# Identifying the Base Case

Let's examine the function of a "base case". It returns a value and does not make any more recurring calls. The values for which the base case stops recurring calls are particular specific inputs. For base cases that are factorial-based, the base case happens when the parameter becomes equal to one. Take a look at the code below.

IdentifyingBaseCaseExample.java
``````package exlcode;

public class IdentifyingBaseCaseExample {

public static int exampleVariableOne = 10;

public static void main(String[] args) {
System.out.println(factorial(3));
}

public static int factorial(int parameterOne) {
int result;
// base case
// returns 1 when exampleVariableTwo = 1
if (parameterOne == 1) {
return 1;
}
// calls factorial with exampleVariableTwo - 1
// and multiplies the current value of exampleVariableTwo
// with the result of the factorial(exampleVariableTwo - 1)
result = factorial(parameterOne - 1) * parameterOne;
return result;
}
}``````

Did you receive an output of six? The program is working as intended because three factorial is equal to six. If we take a look at what happens in the method step by step, we see that the `if` statement is the "base case".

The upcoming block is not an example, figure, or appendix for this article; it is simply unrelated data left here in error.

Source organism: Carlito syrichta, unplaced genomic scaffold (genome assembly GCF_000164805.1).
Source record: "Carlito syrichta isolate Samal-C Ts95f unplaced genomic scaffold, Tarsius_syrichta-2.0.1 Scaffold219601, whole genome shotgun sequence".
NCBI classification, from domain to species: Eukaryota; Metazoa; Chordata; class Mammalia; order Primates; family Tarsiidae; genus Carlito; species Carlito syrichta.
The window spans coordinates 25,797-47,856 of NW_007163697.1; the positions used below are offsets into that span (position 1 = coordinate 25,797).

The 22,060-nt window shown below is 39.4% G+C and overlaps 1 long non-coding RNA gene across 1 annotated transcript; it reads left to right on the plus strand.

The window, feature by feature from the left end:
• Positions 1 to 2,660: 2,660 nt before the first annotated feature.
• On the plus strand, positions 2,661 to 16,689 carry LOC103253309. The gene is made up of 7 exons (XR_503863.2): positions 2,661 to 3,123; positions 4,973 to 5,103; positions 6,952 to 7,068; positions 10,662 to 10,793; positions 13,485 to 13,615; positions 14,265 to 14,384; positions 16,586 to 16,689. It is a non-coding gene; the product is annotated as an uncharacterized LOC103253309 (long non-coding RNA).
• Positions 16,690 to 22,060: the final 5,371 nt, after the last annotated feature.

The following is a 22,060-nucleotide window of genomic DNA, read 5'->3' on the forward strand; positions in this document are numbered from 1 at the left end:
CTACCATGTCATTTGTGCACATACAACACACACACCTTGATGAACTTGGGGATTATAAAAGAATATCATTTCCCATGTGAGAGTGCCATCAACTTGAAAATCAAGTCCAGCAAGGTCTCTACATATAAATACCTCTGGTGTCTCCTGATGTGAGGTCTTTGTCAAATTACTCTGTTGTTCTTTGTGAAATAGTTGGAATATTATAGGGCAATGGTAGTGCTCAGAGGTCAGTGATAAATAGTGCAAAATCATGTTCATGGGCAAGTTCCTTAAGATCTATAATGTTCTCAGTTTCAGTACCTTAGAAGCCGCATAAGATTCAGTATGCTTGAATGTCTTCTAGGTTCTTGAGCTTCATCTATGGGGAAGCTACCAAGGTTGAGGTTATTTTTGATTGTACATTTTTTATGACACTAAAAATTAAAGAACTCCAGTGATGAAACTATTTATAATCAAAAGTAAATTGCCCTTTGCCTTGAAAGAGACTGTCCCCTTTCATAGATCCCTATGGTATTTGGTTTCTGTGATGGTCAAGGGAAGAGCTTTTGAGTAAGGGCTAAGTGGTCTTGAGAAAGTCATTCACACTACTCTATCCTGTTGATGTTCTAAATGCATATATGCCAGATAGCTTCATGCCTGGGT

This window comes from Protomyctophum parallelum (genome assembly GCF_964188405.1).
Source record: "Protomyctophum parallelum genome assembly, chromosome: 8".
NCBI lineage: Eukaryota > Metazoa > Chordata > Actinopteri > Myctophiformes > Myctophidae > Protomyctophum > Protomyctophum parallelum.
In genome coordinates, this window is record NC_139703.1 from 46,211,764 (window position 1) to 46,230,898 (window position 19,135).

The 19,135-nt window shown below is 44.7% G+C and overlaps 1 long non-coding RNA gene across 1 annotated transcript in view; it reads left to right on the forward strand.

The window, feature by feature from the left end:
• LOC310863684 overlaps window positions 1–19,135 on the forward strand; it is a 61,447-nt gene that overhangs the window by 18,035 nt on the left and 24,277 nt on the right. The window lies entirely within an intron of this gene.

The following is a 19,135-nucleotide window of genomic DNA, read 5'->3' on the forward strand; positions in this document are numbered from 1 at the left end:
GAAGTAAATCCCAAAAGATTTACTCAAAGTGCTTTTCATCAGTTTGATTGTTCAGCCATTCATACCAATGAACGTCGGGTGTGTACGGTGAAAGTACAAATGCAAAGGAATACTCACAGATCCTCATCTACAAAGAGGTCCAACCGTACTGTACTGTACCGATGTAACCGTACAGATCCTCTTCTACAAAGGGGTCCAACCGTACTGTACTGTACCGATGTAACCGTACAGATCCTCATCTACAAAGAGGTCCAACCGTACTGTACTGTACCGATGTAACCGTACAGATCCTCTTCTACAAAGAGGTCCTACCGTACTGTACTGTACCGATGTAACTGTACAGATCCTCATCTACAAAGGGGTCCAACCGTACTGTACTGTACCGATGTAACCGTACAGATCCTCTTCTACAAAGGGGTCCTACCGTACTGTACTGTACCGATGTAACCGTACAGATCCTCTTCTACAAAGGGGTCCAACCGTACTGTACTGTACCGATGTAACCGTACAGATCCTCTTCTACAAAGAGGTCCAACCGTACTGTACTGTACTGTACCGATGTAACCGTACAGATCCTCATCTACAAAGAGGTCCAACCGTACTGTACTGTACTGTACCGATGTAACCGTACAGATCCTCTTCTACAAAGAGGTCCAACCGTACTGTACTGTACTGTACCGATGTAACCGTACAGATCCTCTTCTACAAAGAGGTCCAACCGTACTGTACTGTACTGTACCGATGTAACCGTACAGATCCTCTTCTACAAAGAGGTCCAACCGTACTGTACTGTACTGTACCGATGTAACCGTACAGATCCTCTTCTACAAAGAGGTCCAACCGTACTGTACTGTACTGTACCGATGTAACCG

1. `factorial(3)`
2. `result = factorial(2) * 3;`
3. `factorial(2)`
4. `result = factorial(1) * 2;`
5. `factorial(1)`
6. `return 1;`
7. `result = 1 * 2;`
8. `return result;` (result is 2)
9. `result = 2 * 3;`
10. `return result;` (result is 6)

Line four and seven, two and nine are referring to the same line of code. This is because the `return` statement can't be called until `factorial(2)` and `factorial(1)` returned a number.

#### Application Question

Consider the following code segment:

``````private int calculate (int paramOne){
if (paramOne <= 1){
return 1;
} else {
return paramOne * calculate(paramOne - 2);
}
}
``````

Which of the following is printed as a result of the call `calculate(5)`?